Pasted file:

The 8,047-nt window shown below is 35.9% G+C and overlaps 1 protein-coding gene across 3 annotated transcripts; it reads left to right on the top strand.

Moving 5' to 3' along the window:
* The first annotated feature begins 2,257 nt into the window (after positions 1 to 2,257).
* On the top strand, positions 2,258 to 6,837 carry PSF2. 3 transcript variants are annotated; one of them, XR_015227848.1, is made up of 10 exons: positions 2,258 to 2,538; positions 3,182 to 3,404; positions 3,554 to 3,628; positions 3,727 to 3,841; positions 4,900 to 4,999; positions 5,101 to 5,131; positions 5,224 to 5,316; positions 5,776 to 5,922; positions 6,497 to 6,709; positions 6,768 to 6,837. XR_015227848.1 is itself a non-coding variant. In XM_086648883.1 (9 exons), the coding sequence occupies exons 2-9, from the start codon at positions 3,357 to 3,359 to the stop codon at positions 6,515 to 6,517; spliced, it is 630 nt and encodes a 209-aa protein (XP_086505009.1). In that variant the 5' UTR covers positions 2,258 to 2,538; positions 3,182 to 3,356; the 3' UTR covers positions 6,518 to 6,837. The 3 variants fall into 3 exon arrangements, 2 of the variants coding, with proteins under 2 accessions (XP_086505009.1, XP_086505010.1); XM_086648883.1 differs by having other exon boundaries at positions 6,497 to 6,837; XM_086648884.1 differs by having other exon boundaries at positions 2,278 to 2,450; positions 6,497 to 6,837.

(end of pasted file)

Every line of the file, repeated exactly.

The 8,047-nt window shown below is 35.9% G+C and overlaps 1 protein-coding gene across 3 annotated transcripts; it reads left to right on the top strand.

Moving 5' to 3' along the window:
* The first annotated feature begins 2,257 nt into the window (after positions 1 to 2,257).
* On the top strand, positions 2,258 to 6,837 carry PSF2. 3 transcript variants are annotated; one of them, XR_015227848.1, is made up of 10 exons: positions 2,258 to 2,538; positions 3,182 to 3,404; positions 3,554 to 3,628; positions 3,727 to 3,841; positions 4,900 to 4,999; positions 5,101 to 5,131; positions 5,224 to 5,316; positions 5,776 to 5,922; positions 6,497 to 6,709; positions 6,768 to 6,837. XR_015227848.1 is itself a non-coding variant. In XM_086648883.1 (9 exons), the coding sequence occupies exons 2-9, from the start codon at positions 3,357 to 3,359 to the stop codon at positions 6,515 to 6,517; spliced, it is 630 nt and encodes a 209-aa protein (XP_086505009.1). In that variant the 5' UTR covers positions 2,258 to 2,538; positions 3,182 to 3,356; the 3' UTR covers positions 6,518 to 6,837. The 3 variants fall into 3 exon arrangements, 2 of the variants coding, with proteins under 2 accessions (XP_086505009.1, XP_086505010.1); XM_086648883.1 differs by having other exon boundaries at positions 6,497 to 6,837; XM_086648884.1 differs by having other exon boundaries at positions 2,278 to 2,450; positions 6,497 to 6,837.